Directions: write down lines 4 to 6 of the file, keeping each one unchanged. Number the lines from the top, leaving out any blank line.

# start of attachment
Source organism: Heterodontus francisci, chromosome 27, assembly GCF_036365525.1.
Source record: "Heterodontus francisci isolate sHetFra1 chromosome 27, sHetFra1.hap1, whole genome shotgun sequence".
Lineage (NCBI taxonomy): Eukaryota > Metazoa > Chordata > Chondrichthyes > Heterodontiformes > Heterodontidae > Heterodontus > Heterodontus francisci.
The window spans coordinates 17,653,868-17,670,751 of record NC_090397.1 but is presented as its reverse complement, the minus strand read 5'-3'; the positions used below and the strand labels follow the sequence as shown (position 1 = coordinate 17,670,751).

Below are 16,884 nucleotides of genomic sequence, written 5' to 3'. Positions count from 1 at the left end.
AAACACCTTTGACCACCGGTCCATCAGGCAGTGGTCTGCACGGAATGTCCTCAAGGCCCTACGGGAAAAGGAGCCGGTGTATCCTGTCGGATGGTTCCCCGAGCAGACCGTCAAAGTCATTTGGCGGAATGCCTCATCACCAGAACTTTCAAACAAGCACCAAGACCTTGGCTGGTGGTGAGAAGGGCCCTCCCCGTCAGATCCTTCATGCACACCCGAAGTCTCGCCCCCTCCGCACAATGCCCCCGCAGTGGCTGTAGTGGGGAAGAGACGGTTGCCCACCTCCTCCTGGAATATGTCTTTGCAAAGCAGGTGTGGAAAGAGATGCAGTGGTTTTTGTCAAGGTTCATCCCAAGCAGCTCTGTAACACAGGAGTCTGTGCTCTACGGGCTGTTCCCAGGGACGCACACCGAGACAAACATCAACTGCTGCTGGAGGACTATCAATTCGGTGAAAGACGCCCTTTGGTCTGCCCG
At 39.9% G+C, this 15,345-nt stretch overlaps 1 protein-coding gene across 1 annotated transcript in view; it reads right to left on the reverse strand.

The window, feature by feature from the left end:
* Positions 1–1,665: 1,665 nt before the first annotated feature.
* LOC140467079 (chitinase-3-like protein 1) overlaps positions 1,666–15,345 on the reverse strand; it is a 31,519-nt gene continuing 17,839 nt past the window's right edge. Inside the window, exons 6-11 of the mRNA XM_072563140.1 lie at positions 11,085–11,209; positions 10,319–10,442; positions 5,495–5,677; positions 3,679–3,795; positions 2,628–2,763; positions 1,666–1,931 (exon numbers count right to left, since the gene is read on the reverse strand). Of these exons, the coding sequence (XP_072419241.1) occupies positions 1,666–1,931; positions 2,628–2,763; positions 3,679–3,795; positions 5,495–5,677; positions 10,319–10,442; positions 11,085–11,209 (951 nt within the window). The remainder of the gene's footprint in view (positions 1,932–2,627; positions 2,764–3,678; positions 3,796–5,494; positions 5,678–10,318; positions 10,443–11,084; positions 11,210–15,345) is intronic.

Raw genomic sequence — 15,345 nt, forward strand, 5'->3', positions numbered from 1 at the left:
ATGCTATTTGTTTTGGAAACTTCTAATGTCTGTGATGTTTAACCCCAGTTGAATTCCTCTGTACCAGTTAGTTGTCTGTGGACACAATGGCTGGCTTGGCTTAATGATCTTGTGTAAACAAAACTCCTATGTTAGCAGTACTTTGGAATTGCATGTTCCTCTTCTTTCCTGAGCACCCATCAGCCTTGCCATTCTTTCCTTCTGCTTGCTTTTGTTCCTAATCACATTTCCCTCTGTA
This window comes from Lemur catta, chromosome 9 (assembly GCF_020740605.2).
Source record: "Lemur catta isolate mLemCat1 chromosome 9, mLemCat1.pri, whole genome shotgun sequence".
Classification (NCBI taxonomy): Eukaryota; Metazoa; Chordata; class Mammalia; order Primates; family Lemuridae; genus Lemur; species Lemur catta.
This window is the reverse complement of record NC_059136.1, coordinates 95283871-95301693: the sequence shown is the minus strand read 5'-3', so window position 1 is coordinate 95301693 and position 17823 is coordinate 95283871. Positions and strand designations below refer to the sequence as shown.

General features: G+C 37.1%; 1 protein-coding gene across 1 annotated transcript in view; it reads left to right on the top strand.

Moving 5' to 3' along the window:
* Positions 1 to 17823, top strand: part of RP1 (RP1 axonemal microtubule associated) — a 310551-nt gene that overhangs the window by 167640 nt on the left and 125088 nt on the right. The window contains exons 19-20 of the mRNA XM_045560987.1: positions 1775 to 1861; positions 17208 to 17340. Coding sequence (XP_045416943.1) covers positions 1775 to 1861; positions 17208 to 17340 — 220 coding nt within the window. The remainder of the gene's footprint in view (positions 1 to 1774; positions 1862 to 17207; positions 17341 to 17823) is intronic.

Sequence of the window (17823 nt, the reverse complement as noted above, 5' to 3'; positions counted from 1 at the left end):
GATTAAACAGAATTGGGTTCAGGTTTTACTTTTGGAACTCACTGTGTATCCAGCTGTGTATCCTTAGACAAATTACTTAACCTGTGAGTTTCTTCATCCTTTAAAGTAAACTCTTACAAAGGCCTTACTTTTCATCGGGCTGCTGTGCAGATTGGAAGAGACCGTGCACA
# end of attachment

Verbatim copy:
The window spans coordinates 17,653,868-17,670,751 of record NC_090397.1 but is presented as its reverse complement, the minus strand read 5'-3'; the positions used below and the strand labels follow the sequence as shown (position 1 = coordinate 17,670,751).

Below are 16,884 nucleotides of genomic sequence, written 5' to 3'. Positions count from 1 at the left end.
AAACACCTTTGACCACCGGTCCATCAGGCAGTGGTCTGCACGGAATGTCCTCAAGGCCCTACGGGAAAAGGAGCCGGTGTATCCTGTCGGATGGTTCCCCGAGCAGACCGTCAAAGTCATTTGGCGGAATGCCTCATCACCAGAACTTTCAAACAAGCACCAAGACCTTGGCTGGTGGTGAGAAGGGCCCTCCCCGTCAGATCCTTCATGCACACCCGAAGTCTCGCCCCCTCCGCACAATGCCCCCGCAGTGGCTGTAGTGGGGAAGAGACGGTTGCCCACCTCCTCCTGGAATATGTCTTTGCAAAGCAGGTGTGGAAAGAGATGCAGTGGTTTTTGTCAAGGTTCATCCCAAGCAGCTCTGTAACACAGGAGTCTGTGCTCTACGGGCTGTTCCCAGGGACGCACACCGAGACAAACATCAACTGCTGCTGGAGGACTATCAATTCGGTGAAAGACGCCCTTTGGTCTGCCCG